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So, you’re stoked and ready to go, just raring to hit that record button and lay down some killer tracks. Your inspiration is at a fever pitch as you excitedly get your DAW or tape machine rolling, and you hit that first chord or drum beat. 

But what’s this? Instead of the awe-inspiring beginning of your first take, what you hear through your headphones is a weak, anemic-sounding chord or a dull, flabby drum hit. You soldier on and complete the take and rewind to the start with a sinking feeling.

Yep. Your worst suspicions are confirmed: the dreaded Wimp Tone. Instead of the big, bold, and bodacious sound that will take the music world by storm, what plays back from the speakers is a lame, amateurish sound that has no business being played to any listener. 

What gives? 

If you are a home recording artist and working on your own with a meager budget, chances are that your instrument is in dire need of a tune-up. And we don’t mean just tuning the strings, which is an essential part of tuning up your instrument all the same. 

What we are talking about is the prep work and maintenance that goes into ensuring that your chosen instrument is in tiptop shape and ready for battle. After all, you didn’t expect to have your tools ready for primetime without a bit of preparation, did you?

The above scenario illustrates a situation that has plagued performing and recording musicians since time immemorial. But it could just as well victimize recording engineers who are tasked with capturing sounds instead of producing them. 

Just like musical instruments, recording gear needs a bit of TLC and prepping to ensure that they are ready to deliver the goods when you hit that red record button. So whether you are a hotshot lead guitar player, a kickass drummer, or a recording engineer, this article applies to you. 

Here we share some essential tips on how to get your weapon of choice ready for recording, whether it is a guitar, a bass, a drum kit, a mixing console, heck, even if it’s your voice. This oft-neglected aspect of recording is just as crucial as playing in time and knowing the lyrics to the song. 

Here’s a quick rundown of the tips we cover below: 

  1. Preparing electric instruments for recording 
  2. Preparing acoustic instruments for recording
  3. Preparing drums for recording
  4. Preparing your voice for recording
  5. Preparing equipment for recording

Now, you might be thinking that all this is a colossal waste of time and that you would be better off just punching that record button and letting ’er rip, right? But hear us out.

Tuning up your instrument and equipment will increase your chances of getting a better sound down on tape, digital media, or whatever your preferred recording media may be. Thorough preparation will bring your gear much closer to professional standards, which is what you want if you are at all serious about recording. Taking the time to get your instruments and equipment battle-ready could spell the difference between an amateurish demo that gets tossed in the bin and a slick and polished product that actually has a chance of taking off.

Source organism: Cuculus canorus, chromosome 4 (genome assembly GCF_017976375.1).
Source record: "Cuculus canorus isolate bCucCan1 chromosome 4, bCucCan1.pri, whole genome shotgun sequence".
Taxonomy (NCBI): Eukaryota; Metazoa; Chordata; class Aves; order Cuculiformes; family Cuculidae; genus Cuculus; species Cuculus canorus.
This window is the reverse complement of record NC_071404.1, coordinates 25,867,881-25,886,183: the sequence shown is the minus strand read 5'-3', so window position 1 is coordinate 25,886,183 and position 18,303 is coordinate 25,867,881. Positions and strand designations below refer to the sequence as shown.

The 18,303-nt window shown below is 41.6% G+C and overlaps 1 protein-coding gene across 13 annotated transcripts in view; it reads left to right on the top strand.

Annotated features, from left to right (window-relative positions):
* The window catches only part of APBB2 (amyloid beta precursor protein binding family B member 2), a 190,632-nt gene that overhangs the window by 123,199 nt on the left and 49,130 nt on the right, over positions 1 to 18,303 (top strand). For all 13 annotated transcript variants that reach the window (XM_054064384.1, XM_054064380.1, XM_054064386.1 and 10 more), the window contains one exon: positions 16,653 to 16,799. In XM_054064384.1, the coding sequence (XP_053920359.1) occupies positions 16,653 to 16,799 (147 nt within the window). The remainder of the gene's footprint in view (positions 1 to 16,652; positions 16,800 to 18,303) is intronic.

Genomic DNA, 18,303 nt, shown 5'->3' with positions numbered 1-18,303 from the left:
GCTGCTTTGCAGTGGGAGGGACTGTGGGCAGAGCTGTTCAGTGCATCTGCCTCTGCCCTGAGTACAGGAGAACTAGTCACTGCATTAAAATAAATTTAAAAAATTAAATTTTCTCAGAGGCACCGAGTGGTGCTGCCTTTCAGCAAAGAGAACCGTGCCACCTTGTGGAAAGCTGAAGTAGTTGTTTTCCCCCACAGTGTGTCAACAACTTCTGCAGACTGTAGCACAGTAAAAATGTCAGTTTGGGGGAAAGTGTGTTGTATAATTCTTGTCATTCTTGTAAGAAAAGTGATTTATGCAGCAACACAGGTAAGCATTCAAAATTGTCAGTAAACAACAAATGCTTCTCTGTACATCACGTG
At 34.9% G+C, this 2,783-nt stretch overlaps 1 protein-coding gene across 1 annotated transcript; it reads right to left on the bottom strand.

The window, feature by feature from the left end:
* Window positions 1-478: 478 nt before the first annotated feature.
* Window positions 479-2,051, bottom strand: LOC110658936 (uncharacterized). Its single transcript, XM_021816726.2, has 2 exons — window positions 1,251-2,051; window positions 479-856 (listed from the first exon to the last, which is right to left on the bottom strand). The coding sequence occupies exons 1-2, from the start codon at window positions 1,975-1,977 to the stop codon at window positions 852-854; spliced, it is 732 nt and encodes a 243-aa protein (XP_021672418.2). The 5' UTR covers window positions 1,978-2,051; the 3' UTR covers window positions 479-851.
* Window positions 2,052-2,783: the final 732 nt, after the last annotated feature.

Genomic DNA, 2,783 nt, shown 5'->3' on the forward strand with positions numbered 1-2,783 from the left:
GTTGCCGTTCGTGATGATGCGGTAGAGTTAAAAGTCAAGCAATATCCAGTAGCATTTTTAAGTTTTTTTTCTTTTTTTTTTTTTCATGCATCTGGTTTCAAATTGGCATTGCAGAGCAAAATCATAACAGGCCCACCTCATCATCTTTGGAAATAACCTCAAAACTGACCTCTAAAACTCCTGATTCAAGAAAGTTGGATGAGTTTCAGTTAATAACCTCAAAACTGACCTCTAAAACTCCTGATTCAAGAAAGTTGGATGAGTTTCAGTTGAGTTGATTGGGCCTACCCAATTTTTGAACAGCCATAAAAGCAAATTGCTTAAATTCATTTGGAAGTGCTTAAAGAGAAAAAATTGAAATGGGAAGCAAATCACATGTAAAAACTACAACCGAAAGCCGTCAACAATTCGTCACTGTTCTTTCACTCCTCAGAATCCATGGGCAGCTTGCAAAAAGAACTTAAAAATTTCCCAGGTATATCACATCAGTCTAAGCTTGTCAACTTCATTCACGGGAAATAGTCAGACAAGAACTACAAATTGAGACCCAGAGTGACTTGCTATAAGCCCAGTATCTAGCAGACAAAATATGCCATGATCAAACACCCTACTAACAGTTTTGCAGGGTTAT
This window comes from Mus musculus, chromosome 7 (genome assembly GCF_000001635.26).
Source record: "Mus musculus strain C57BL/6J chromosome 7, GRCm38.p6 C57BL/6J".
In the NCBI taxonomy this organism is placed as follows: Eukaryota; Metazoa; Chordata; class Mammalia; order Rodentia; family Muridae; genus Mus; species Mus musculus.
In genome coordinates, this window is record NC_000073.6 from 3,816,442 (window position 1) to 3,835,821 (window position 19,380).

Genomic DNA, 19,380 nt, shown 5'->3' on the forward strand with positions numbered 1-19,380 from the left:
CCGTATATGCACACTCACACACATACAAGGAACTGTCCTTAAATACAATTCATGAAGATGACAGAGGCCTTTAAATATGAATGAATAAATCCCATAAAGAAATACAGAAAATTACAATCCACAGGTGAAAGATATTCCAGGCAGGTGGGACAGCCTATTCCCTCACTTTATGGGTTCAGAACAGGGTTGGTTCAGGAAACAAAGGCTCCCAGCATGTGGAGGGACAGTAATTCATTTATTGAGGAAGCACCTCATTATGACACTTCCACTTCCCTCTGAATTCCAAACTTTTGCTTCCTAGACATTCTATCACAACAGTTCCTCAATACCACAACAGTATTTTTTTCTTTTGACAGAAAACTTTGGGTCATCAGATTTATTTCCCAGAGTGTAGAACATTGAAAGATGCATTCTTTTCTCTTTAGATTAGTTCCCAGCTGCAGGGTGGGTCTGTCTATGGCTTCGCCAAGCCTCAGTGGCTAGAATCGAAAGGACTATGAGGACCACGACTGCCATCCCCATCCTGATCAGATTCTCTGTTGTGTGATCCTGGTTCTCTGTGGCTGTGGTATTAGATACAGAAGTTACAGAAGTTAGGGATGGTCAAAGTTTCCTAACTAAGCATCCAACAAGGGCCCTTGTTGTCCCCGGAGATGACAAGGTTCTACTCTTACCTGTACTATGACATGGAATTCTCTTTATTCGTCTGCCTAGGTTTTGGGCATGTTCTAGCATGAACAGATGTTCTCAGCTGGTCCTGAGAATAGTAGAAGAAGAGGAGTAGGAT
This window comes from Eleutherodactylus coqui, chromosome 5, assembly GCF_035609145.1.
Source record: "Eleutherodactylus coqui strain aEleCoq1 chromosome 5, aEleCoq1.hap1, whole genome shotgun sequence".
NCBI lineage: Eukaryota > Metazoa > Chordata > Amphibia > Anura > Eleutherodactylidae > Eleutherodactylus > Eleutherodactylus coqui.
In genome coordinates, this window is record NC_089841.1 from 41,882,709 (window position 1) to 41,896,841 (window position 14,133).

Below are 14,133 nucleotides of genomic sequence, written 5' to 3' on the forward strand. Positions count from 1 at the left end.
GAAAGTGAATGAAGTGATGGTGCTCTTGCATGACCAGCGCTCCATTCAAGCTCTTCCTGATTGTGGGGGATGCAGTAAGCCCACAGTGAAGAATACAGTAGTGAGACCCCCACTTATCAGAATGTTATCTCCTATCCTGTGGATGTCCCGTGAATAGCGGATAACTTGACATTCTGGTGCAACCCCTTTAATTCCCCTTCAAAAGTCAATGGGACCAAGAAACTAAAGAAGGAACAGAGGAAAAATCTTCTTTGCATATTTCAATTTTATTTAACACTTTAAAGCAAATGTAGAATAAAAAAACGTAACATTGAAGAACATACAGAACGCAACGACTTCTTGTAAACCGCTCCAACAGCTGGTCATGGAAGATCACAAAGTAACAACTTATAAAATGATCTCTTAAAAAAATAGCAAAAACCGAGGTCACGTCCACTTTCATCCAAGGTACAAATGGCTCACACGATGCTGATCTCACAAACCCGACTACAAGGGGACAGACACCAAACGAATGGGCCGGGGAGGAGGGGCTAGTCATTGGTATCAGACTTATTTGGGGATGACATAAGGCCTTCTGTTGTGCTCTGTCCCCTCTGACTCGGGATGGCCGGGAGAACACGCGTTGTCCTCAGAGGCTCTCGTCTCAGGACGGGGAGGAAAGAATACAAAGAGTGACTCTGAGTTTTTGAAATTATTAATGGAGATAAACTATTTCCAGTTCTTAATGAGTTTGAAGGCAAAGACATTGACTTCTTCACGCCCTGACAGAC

A tuned-up instrument also lets you get down to the business at hand without worrying about malfunctions and technical issues. You can then devote all your energy and focus to making your performance the best it can be. This will ultimately lead to much better recordings. 

So if you’ve been wondering what that missing ingredient might be in your productions, this could be it. Take the time to read through these tips and learn the ones that apply to you by heart. We guarantee that they will improve your recordings considerably!

1. Preparing electric instruments for recording 

Electric guitars and basses seem pretty indestructible, but they do need some care and maintenance to get them sounding and performing their best. 

The obvious first step is to change out the strings for a fresh set. New strings sound brighter and crisper, and they stay in tune better. If your guitar or bass sounds a bit dull or muffled or won’t stay in tune, you are probably long overdue for a string change. 

While you’re at it, check the intonation as well. This refers to the ability of the instrument to stay in tune throughout the entire fretboard. A poorly intonated instrument might be in tune when playing the lower frets but will be out of tune when played higher up. Check out this guide on how to intonate your guitar correctly

Don’t forget to check your guitar’s action and neck relief. These two factors will enhance your instrument’s playability and make it easier to keep it in tune as well. If you feel confident enough to set up your own instrument, this article should be helpful. 

Now would also be a good time to check your instrument’s electronics to ensure that nothing is amiss. Ground hums, hisses, and crackles can ruin an otherwise perfect take, so it would be best to fix the problem before you go for a take. 

Of course, giving your guitar electronics a thorough work over might be beyond your technical capabilities. If so, consider taking your instrument to a shop for a professional tune-up. Taking the time to do so will give you one less thing to worry about on session day.

2. Preparing acoustic instruments for recording

Acoustic instruments need as much care and attention as their electric counterparts. In fact, it could even be argued that they need more TLC and preventive maintenance given their arguably more fragile construction. 

Most aspects of electric instrument care and maintenance apply to acoustic instruments as well. For example, they require periodic string changes, and you will have to tune and intonate them properly before recording. 

If your acoustic guitar has an adjustable bridge, you can raise or lower the action according to your preferences. Proper truss rod adjustment will also ensure that it plays in tune throughout the length of the fretboard. Here’s an informative guide on how to adjust the intonation of your acoustic guitar